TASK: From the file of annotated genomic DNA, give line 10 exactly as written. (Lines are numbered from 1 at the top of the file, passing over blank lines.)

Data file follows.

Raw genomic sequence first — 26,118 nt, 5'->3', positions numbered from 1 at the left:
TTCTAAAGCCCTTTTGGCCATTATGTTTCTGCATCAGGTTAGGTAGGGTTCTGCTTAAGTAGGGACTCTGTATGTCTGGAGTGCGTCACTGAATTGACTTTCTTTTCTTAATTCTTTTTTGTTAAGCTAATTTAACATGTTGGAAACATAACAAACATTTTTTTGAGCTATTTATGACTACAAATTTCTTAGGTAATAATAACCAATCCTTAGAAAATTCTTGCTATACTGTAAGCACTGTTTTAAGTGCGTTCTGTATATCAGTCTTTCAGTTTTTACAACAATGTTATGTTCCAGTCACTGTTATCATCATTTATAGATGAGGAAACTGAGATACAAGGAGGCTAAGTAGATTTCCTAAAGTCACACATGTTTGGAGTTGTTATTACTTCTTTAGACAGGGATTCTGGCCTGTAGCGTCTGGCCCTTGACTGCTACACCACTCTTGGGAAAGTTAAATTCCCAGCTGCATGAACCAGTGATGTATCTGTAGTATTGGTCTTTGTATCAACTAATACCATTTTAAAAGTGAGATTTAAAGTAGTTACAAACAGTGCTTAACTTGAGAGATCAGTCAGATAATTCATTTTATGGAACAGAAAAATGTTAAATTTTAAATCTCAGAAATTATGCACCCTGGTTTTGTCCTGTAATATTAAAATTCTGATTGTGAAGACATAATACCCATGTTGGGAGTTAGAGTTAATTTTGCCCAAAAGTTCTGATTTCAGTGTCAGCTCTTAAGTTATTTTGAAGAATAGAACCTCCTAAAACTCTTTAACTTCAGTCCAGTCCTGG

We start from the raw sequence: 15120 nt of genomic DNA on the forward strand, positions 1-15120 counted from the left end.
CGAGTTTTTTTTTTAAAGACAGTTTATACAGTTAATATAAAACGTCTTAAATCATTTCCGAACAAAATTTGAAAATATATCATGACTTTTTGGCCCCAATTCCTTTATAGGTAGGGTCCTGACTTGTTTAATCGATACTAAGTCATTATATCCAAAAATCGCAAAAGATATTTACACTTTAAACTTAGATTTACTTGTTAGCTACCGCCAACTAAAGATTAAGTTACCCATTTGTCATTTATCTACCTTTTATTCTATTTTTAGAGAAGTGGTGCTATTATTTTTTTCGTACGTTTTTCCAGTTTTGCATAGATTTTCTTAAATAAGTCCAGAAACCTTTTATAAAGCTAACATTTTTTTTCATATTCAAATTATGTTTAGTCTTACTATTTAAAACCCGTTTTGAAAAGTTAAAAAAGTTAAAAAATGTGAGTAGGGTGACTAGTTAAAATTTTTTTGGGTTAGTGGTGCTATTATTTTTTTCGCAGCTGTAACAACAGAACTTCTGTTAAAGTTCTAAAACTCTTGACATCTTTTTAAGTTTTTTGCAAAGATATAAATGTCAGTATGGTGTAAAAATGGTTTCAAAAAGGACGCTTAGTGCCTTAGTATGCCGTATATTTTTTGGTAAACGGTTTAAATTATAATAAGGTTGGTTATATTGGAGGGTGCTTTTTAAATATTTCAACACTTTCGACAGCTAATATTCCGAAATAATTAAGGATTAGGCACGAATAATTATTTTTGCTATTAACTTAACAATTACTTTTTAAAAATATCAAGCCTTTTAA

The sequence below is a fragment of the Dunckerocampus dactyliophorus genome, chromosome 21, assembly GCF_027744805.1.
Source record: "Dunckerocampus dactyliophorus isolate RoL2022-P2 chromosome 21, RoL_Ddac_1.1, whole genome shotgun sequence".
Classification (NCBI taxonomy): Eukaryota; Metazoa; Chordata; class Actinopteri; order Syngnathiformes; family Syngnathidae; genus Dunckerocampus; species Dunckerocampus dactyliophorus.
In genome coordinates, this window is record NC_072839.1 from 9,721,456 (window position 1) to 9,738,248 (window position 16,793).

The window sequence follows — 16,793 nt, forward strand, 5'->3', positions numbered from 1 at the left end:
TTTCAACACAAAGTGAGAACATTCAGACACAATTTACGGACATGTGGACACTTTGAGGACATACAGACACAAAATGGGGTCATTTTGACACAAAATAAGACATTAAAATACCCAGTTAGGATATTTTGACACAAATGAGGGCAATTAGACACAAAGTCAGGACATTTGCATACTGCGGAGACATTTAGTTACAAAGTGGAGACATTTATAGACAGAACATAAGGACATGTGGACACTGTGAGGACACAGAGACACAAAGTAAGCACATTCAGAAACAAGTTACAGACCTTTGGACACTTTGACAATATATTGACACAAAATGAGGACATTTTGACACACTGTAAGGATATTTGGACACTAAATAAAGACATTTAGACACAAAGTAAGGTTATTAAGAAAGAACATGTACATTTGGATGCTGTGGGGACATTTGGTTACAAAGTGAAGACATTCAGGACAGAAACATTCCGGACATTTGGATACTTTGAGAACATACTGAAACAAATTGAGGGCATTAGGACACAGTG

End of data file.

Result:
TTTCAACACAAAGTGAGAACATTCAGACACAATTTACGGACATGTGGACACTTTGAGGACATACAGACACAAAATGGGGTCATTTTGACACAAAATAAGACATTAAAATACCCAGTTAGGATATTTTGACACAAATGAGGGCAATTAGACACAAAGTCAGGACATTTGCATACTGCGGAGACATTTAGTTACAAAGTGGAGACATTTATAGACAGAACATAAGGACATGTGGACACTGTGAGGACACAGAGACACAAAGTAAGCACATTCAGAAACAAGTTACAGACCTTTGGACACTTTGACAATATATTGACACAAAATGAGGACATTTTGACACACTGTAAGGATATTTGGACACTAAATAAAGACATTTAGACACAAAGTAAGGTTATTAAGAAAGAACATGTACATTTGGATGCTGTGGGGACATTTGGTTACAAAGTGAAGACATTCAGGACAGAAACATTCCGGACATTTGGATACTTTGAGAACATACTGAAACAAATTGAGGGCATTAGGACACAGTG